Sarah in front of wavey background

Bereavement can often leave us feeling rudderless and not in control of our lives. We can feel overwhelmed by even the simplest tasks and want to just dive under the duvet and never come out.

I understand how overpowering grief can be and the eternal question ‘What is the point?’. But I also know, first hand, how being active, keeping moving and doing exercise has the power to (if not completely heal) at least help us cope with our loss.

Why is movement and exercise so important?

Stress, anxiety and worry are often by-products of grief but thankfully exercise has been proven to be one of the most effective ways of relieving them and something as simple as a daily walk has the power to transform not only our physical wellbeing but our emotional wellbeing too.

When stress affects the brain the rest of the body is impacted too. But when we exercise, the brain produces endorphins – natural painkillers. Endorphins are also known as the ‘runners high’ because they stimulate the brain in a similar way to recreational drugs but without the harmful side effects. Endorphins give us a feeling of relaxation and optimism.

Stress also causes the release of the body’s stress hormones such as adrenaline and cortisol. These hormones are the ones known for our fight or flight response, helping us to escape danger such as a speeding car, quickly. The muscles contract, the jaw tenses, the heart beats faster, we breath more rapidly and blood pressure increases. Unfortunately, prolonged periods of stress result in the levels of adrenaline and cortisol remaining high and can actually lead to increased anxiety, depression and even obesity, both directly, by causing people to eat more, or indirectly by decreasing sleep and lack of exercise.

Over time this chronic stress will take its toll on our physical and psychological health.

So, how do we motivate ourselves to move?

How can we make ourselves be active and engage in exercise when it’s the last thing we feel like doing?

Perhaps we need to “fake it ’til we make it”. Pretend to ourselves that this is what we really want to do and eventually one day we realise that we are no longer faking.

Here are a few ideas:

Arrange to walk or exercise with a friend or family member.

If you have a dog then it will need exercising but if you don’t have one, perhaps you can offer to walk a friend or neighbour’s dog.

Join an exercise studio – a little bit more complicated at the moment but there are lots of great online options available.

Join a litter picking group, perhaps a beach or canal clean.

Volunteer to plant trees, lay paths or general conservation.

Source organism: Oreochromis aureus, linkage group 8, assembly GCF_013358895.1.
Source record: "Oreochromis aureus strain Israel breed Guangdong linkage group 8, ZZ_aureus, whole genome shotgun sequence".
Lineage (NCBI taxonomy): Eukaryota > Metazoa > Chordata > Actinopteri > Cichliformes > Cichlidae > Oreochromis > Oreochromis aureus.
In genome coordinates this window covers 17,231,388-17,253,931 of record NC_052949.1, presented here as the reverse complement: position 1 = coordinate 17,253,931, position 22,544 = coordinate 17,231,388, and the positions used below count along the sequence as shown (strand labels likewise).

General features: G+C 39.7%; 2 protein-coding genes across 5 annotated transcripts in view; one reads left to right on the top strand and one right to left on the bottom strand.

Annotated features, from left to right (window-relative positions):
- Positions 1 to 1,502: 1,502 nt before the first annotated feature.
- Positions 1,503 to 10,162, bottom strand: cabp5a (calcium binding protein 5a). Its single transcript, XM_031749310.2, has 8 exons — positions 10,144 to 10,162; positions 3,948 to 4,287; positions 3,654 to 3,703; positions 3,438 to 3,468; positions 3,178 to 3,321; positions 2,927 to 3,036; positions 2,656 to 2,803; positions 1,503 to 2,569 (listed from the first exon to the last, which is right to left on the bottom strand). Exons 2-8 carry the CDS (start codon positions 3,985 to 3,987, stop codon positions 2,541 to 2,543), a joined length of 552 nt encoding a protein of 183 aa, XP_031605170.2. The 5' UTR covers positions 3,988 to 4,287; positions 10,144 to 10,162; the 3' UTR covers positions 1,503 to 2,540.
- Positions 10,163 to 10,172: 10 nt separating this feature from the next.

Check out your local council’s website for volunteering opportunities and to find a list of parks


11 reasons we need to move and exercise

Movement has the power to transform our minds and our bodies.

Movement and exercise help to release our endorphins, our ‘feel good’ hormones and reduce our stress hormones, adrenaline and cortisol.

Exercise deepens breathing, relieves muscle tension and induces calm.

Committing to doing a form of exercise each day will give structure to your day.

Exercising outdoors in a natural environment (Green Exercise) has been proven to have a positive effect on self-esteem and improving mood. It has been noticed to be especially beneficial for people struggling with depression and anxiety. If you enjoy solitude then immersing yourself in a forest or walking around a lake could be just what you need.

Making time for yourself. Often there are others we need to care for and we end up neglecting our own wellbeing. Finding time for self-care is not selfish, it is vital.

Exercise will help you to clear your mind by focusing on the natural environment, the particular exercise you are doing or how your body is moving and responding to the exercise.

Exercising as part of a group, whether in person or virtually, will allow you to engage with others without you being the focal point. This way we can ease our way back into social settings without having to engage with others on too personal a level.

With regular exercise our body will start to tone and strengthen and our self image improves.

The discipline of regular exercise can help us to achieve other goals through focus and a sense of achievement.

Regular exercise can improve our ability to sleep which in turn reduces stress. Pilates, Tai Chi and Yoga combine fluid movements with deep breathing and mental focus all of which help to induce calm.

Try to commit to just 15-20 minutes of exercise every day but don’t worry if you miss a day. The important thing is to find something that you enjoy doing and can commit to on a regular basis.

Life is precious. The very fact that we mourn the loss of someone is precisely because we know how precious life is. Make the most of yours.

Space Fitness and Wellbeing have recently launched their free Free 5 Day Pilates Fitness Journey – follow the link to sign up.

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